If you would like to see what other companies are up to on Angel Investment Network, or are interested in raising funding yourself, you can find your local network here.

Behind The Raise with Tooth

How often do you replace your toothbrush? Have you ever considered where it ends up or the environmental impact? Tooth is a subscription toothbrush service, looking to reduce waste. We caught up with cofounders Joshua Oates and Kiana Guyon to learn about their recent investment round.

Tell us about Tooth and how you came up with the idea

Over 7 years ago now an idea was born that still holds true today. ‘What if we made a toothbrush where you just change the head, like a razor blade and you keep the handle forever.?’ Out of this question Tooth was born.

The oral care industry is inherently very wasteful and has remained relatively unchanged for over 100 years. We’re here to change the norm and disrupt the market with simple product enhancements, design and smart materials. 

Tooth: the reusable toothbrush

Why did you decide to raise investment?

Like any startup, capital is needed to develop and grow the product and business. Physical products are capital heavy as it takes time to prototype, tool and manufacture the products. Having other minds on the project can lend some help and open up some pretty interesting doors moving forward.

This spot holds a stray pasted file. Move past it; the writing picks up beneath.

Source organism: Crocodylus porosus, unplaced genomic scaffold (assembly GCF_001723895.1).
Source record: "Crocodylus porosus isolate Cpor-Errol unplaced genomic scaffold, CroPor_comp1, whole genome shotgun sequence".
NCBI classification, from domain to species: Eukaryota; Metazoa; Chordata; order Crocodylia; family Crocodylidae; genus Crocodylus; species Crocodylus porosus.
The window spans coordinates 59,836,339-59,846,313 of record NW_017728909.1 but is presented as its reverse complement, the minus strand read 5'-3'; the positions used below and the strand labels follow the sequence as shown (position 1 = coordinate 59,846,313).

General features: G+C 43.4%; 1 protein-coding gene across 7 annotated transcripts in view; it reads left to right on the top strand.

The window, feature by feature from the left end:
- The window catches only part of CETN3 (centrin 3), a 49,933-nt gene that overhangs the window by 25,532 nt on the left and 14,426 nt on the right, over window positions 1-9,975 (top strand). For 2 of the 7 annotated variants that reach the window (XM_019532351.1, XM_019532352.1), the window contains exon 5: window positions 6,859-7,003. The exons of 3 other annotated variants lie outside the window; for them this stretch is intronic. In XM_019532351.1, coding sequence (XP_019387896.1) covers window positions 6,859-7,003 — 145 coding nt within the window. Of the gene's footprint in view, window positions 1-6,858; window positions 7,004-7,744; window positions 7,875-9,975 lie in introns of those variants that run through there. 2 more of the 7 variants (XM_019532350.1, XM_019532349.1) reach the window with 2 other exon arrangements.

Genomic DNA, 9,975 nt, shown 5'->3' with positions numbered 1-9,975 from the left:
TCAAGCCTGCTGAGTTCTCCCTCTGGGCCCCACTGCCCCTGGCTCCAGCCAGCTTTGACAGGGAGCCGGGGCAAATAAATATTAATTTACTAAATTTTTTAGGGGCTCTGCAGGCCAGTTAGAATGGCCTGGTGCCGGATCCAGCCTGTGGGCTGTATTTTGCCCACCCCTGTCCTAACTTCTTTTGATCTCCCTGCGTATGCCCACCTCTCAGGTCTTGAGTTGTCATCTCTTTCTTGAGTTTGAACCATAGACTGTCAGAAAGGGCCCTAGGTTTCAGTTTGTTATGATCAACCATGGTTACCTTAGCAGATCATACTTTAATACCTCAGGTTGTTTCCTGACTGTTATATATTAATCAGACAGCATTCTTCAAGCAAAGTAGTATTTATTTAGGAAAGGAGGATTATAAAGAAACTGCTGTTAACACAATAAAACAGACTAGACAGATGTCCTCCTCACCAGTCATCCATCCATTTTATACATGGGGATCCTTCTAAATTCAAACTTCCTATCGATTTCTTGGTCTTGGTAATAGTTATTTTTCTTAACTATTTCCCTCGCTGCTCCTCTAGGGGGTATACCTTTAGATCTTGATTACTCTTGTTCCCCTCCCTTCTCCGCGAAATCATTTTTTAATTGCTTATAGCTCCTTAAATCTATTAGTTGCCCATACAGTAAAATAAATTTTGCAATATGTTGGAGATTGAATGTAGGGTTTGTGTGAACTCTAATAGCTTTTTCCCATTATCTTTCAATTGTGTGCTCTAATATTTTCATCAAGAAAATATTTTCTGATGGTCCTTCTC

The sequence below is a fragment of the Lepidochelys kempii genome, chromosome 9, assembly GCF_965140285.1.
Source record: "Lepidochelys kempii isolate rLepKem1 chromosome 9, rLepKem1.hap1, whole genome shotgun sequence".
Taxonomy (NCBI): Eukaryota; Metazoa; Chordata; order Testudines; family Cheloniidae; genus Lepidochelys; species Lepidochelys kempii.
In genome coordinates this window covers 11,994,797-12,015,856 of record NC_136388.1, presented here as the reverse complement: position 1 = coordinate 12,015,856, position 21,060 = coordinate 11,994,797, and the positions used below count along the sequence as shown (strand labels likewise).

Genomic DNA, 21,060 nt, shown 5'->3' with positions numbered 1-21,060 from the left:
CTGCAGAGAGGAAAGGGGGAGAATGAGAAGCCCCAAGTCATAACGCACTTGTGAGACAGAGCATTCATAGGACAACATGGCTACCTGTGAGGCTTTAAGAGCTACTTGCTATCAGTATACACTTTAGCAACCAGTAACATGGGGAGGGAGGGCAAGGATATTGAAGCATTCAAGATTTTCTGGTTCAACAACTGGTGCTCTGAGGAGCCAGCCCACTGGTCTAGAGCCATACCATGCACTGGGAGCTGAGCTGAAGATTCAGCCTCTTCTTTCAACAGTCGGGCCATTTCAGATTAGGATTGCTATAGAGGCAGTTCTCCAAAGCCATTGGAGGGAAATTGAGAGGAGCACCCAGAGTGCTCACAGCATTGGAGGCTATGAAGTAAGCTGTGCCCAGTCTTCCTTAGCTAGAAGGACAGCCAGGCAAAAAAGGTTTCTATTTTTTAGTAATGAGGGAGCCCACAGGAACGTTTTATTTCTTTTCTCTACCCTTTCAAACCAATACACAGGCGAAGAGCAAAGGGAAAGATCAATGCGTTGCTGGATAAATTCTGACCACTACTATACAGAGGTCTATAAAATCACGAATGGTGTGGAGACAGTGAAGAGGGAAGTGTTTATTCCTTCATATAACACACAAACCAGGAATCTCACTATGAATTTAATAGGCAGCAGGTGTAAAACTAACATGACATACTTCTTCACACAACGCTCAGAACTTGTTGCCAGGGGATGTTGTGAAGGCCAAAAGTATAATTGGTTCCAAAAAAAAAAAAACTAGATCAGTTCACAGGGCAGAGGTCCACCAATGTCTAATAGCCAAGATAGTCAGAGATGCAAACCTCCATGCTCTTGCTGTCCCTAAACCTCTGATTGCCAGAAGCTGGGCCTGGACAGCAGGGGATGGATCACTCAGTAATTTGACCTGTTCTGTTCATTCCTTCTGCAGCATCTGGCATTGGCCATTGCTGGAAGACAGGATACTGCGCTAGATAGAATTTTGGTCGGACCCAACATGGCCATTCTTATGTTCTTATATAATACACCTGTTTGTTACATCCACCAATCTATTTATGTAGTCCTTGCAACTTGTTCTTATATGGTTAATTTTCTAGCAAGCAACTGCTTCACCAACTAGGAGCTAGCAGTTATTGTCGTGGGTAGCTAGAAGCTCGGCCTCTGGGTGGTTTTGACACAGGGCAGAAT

What is your top tip for anyone raising investment for the first time?

People invest in people.’ No one wants to invest in someone who is passionless, desperate and difficult. Sell yourself, sell the company, sell the product. You do it in that order you will raise funds. 

What attracted investors to your company?

Having a clear vision, product timeline and strong core team all played a part in closing deals across our round. 

The Tooth subscription box

My biggest fundraising mistake was…

Taking money from anyone. Make sure you actually get along and the collective vision is there. Be picky. This creates demand. You then supply that demand.

Why did you choose to use Angel Investment Network?